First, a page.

In fact, the existence and characteristics of atoms were initially depicted and believed in by ancient Greeks as an abstraction. Yet, the basic idea of the atom was redeveloped and investigated in later generations. To prove the abstract concept of atoms, ! yen rationality! | was considered, the key to scientific validity by Renaissance scientists. To rationalize Democritus! | idea of the continuum of matter, Descartes noted that everything around us has an extension so there is no void because! SS void [by definition is nothing, and] cannot have extension (Boors e, 6).

Later on, the theory of universal gravitation reveals Newton! |s! yen atomic! | natural philosophy that! SS observable matter is fundamentally an assemblage of bits, exchanging mutual forces at a distance, thereby causing each other to move in the way they do [like sets of stationary orbits]!" which reveals atomic motion. (Sachs, 31). Using this theory, Newton taught us to visualize the unseen objects by comparing them to the solar system as a means to understand their function through observation. Thus, Descartes and Newton both perceived the idea of the atom in a logical way, and further, a process of mathematical and logical deduction was used to achieve a testable conclusion (Young, 43). In nineteenth century physics, the period of Determinism, mathematics was used to express the concepts of physics and it became the only tool to make new discoveries in the natural world (Sachs, 50).

Newton! |s concept of the atom was determined by mathematics and was positively conceptualized. The quantum theory of measurement based on Newton! |s notion of the atom was claimed to be a! yen final truth about the fundamental nature of elementary matter! | (Young, 64). Therefore, the notion of the atom became theorized in physics with no more questioning. However, in the twentieth century a new perspective developed out of quantum theory which transformed the view of the atom as a billiard ball. The fundamental laws were no longer deterministic, but became! yen probability! | functions (Sachs, 65). Due to the inapplicability of old perspectives of the atom to determine laws governing the atom, probability was used as a tool of discovery (Sachs, 80).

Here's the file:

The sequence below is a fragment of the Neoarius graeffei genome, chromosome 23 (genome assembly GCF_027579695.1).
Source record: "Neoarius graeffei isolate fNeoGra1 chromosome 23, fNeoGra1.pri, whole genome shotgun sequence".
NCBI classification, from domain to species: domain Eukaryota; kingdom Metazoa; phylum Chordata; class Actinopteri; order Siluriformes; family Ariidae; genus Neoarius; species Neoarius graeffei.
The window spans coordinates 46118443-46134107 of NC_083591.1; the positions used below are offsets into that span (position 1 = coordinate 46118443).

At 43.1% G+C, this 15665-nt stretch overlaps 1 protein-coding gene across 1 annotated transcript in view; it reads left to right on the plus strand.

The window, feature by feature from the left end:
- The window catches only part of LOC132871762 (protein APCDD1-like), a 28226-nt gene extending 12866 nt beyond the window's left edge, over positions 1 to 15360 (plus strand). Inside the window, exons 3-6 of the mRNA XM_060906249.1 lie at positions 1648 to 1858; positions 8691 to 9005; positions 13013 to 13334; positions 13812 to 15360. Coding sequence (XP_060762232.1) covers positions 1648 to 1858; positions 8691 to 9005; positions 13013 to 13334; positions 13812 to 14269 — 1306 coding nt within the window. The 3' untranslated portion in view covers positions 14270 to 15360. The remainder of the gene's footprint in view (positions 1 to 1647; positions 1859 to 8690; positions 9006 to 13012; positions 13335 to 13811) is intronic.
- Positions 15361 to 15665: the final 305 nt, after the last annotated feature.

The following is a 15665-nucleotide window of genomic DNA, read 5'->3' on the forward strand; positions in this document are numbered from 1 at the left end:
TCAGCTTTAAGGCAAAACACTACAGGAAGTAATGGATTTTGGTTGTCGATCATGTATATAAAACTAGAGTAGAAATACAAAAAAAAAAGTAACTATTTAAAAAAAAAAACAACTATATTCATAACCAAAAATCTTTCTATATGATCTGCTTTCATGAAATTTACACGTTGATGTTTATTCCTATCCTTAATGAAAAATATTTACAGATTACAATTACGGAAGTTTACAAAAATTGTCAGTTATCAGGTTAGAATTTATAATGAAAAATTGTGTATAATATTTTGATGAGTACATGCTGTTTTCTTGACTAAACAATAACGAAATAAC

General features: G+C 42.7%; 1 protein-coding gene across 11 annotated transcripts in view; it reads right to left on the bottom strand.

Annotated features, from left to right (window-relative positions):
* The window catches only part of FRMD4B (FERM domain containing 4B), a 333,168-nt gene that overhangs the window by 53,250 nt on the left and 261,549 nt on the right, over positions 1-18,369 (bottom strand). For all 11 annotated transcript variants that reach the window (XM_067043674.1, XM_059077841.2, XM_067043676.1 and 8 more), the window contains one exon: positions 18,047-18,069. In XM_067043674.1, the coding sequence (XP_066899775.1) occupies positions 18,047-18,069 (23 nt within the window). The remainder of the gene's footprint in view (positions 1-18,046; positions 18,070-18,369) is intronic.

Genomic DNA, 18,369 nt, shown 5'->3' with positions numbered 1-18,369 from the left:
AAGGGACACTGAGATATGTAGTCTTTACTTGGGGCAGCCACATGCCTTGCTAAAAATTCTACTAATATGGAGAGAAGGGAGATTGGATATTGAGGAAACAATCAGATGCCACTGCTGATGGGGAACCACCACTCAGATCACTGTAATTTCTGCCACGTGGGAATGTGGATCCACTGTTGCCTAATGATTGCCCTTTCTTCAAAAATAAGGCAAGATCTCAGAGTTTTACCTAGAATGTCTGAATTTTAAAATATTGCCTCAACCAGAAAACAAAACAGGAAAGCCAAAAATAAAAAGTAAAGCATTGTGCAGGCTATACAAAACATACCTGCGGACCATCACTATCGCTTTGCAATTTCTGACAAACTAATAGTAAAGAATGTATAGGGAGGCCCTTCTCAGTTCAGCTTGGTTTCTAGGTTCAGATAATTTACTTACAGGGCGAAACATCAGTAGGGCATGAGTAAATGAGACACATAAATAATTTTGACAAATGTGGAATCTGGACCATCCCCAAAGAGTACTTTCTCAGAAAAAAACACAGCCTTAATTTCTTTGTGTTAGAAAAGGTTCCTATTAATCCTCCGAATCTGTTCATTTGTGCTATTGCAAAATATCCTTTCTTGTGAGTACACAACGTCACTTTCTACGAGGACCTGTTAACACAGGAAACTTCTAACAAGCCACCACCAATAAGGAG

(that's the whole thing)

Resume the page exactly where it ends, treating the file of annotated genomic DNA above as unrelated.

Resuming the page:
Although the properties of atoms could not be proved visually, strong explanations for the atomic theory are supported by modern technology. Rutherford demonstrated the structure of the atom through experiments in which a beam of alpha particles is scattered from a gold foil target and stated that the mass of an atom is concentrated in a very tiny fraction of its volume (Sachs, 80-81). Further, his statement against twentieth century physicists! | belief of the size of nuclei being much greater than the electrons led to a contradictory scientific theory. However, Bohr argued that the atomic system is similar to our solar system- the central nucleus has most of the mass of an atom and plays the role of the sun while the electrons orbit about the nucleus at a distance similar to the planets in the solar system (Sachs, 91). Therefore, these two contradictory arguments show how scientists! | maintain different opinions in finding the! yen truth! |. Besides atoms, there are other examples of! yen unseen! | objects in nature such as radio-waves, microwaves, and X-rays.